• Denial: “Nope, this is NOT happening.”
  • Anger: “How dare you even say/think/insinuate that this is happening?! Take it back!”
  • Bargaining: “Please God/Higher Power/Universe, if you stop this from happening, I swear I’ll______.”
  • Depression: “I can’t take this happening.”
  • Acceptance: “This is happening.”

I had some fun just gong with the flow, and got some amazing dialogue as a result.

I hope everyone is plugging along on their book, or blog, or both. Keep up the good work, and enjoy your weekend!

Thanks for stopping by.

 

Aside

Oh, the Morality: NaNoWriMo/NaBloPoMo day 6

Total word count goal: 50,000

Total blog post goal: 30

Today’s word count: 1,855

Today’s blog count: 6

Total words written: 12,136

Total blog posts: 6

Day 6 of NaNoWriMo and NaBloPoMo…man, the days are flying by!

Today was another good writing day. I introduced a lot more dialogue (which I really enjoy writing). I also introduced some morality issues for my characters. My main character is pretty much a black-and-white person, while the secondary characters, in this particular situation, are more shades of grey.

This sets up an interesting conflict because the main character thought these other characters thought as she did, and she gets a rude awakening when she realizes that they don’t. They’re more “the end justifies the means” in this particular situation, and the main character is miffed to discover that these people she thought were like-minded, were more interested in practicing situational ethics and morality, as opposed to blanket ethics/morality.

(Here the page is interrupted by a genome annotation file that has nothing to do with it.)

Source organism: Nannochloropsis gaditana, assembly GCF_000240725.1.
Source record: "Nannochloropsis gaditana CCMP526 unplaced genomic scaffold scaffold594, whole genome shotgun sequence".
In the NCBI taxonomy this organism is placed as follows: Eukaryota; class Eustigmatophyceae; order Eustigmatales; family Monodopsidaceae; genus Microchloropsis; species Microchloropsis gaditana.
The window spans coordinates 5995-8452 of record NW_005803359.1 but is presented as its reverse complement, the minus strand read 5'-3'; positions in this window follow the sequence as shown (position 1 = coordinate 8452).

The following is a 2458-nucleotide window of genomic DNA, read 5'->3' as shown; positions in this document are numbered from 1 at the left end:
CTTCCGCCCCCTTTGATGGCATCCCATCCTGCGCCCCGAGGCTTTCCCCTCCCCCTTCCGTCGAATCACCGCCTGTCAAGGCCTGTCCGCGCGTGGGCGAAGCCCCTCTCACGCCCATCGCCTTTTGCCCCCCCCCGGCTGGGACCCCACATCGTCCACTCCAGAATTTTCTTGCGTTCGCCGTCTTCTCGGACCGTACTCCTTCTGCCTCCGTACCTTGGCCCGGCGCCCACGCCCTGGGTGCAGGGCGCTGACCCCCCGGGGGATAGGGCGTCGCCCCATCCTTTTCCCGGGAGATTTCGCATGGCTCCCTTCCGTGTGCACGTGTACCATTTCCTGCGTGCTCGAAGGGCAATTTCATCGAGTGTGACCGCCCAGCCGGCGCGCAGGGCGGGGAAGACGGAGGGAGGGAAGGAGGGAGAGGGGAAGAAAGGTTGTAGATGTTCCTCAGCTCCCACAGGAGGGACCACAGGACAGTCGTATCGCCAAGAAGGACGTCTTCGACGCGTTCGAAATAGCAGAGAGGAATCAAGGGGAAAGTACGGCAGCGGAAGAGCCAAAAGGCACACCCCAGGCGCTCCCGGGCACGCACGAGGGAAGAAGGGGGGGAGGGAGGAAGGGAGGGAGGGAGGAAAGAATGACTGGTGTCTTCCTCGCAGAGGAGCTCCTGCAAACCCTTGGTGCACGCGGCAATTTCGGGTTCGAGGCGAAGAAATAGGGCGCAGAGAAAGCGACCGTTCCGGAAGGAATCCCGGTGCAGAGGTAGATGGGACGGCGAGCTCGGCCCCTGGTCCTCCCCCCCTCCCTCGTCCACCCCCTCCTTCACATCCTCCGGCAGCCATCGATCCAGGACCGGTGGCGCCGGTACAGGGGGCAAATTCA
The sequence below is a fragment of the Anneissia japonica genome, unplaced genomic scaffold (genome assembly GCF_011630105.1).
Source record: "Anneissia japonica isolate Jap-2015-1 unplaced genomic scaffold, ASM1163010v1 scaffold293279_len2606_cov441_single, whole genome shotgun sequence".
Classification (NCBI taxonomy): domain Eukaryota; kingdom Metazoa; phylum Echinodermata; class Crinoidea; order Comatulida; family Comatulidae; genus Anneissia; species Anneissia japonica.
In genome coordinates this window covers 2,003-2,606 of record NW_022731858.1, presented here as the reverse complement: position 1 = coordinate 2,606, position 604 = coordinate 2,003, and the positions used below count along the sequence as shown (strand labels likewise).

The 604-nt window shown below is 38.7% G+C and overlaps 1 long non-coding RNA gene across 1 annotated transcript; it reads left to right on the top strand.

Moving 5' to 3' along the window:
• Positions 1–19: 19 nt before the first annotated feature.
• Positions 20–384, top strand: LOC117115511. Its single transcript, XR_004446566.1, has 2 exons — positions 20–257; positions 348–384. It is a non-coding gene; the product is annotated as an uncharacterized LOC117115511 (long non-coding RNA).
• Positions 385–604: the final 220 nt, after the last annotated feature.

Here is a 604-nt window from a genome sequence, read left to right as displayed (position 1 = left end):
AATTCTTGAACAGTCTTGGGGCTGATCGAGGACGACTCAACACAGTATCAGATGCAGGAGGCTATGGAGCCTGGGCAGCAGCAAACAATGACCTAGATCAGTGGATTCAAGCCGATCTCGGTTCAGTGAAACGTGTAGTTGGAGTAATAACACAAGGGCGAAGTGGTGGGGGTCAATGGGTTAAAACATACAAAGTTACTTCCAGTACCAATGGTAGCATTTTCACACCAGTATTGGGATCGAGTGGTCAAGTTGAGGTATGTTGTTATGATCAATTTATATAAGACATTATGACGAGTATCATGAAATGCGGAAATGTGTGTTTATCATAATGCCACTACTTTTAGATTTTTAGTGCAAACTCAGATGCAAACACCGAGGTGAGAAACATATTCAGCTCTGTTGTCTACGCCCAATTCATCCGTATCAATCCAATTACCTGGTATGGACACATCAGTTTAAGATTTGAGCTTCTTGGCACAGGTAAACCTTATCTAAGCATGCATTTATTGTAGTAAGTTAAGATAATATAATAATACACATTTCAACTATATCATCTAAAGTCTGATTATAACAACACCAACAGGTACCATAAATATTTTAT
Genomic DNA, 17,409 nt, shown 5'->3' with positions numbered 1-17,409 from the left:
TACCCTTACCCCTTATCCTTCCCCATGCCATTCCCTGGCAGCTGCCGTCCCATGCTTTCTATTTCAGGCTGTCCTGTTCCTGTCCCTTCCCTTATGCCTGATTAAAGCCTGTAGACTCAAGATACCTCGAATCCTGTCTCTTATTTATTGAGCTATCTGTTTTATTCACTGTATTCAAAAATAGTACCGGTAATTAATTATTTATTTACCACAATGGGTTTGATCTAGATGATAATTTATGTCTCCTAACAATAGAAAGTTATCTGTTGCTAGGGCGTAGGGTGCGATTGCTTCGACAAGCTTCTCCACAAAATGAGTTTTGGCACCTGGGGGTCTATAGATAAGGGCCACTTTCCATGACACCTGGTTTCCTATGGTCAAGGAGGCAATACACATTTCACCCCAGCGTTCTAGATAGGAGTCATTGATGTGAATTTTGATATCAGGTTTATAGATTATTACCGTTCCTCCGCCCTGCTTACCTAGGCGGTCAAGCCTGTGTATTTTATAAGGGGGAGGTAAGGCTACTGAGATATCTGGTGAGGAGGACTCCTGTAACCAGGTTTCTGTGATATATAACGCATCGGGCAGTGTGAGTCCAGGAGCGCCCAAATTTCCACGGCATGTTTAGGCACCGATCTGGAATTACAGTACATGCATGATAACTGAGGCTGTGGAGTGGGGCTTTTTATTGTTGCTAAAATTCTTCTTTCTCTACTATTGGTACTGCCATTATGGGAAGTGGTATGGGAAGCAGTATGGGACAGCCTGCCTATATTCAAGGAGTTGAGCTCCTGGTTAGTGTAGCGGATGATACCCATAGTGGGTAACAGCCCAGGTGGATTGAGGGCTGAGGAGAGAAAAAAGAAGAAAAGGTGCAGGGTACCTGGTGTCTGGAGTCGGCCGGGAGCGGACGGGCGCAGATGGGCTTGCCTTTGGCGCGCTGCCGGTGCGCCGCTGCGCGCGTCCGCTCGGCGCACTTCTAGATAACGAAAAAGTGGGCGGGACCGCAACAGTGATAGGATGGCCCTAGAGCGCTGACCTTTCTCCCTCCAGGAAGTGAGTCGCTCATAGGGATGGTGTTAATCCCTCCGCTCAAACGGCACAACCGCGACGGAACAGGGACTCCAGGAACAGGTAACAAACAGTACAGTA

Humans are like that, though. We are not black/white individuals, though many of us like to see ourselves that way. We are more shades of grey type of people, and pixelated shades of grey at that.) That’s part of why there is so much conflict in the world. THen again, the world would be a very boring place if we saw everything the same way.

Anyway, I’m off to put more finishing touches on my next book before I do the layout tomorrow, and then some basketball (whee! #GoSpursGo). Thanks for stopping by.

 

 

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What It Look Like? Seeing Ourselves (?) in Literature

I’ve gotten comments from those who have read The Bastille Family Chronicles: Camille (informally known as The Camille Chronicles) about how they like the fact that I’ve written my characters in a way that their race wasn’t obvious; in fact, one can insert any race, ethnicity, or combination thereof, and it wouldn’t detract from the story.

That’s exactly what I wanted to accomplish, and it’s good that I’ve accomplished that goal.

I’ve always said that I consider myself an author who happens to be black, rather than a black author (oh, wait…you didn’t know I was black? LOL I personally don’t use the term African American, but that’s another post for another day, and on a different forum. But I digress.). When I was jonesing for a contract with a major publishing house, over a decade ago, one of the more discouraging comments I heard during my rejection process was that “the  numbers show that black people didn’t read” the thriller/suspense novel my then-literary agent was shopping around. I resented the fact that my book would only marketed to black people, when my story was beyond that. No disrespect to my people, but my goal as a writer was not to limit my writing based on race and/or ethnicity. This is further compacted by the assumption that every black author writes a “black” book (whatever that means, although it’s usually code for either an urban/street fiction novel, a church-based book, or a sistagirl novel a la Terry McMillan–which is what “the numbers” *rolling eyes* allegedly show that these are the books that black people only read). I was hesitant to put my picture on the cover because I didn’t want potential readers to see it and think, “Oh, this is a black book, and I’m not black, so I probably shouldn’t read it as I wouldn’t understand it, or I probably wouldn’t see  myself in the story–literally and figuratively.” But I also didn’t want someone else showing up and passing themselves off as me, so…the pic stayed. 😀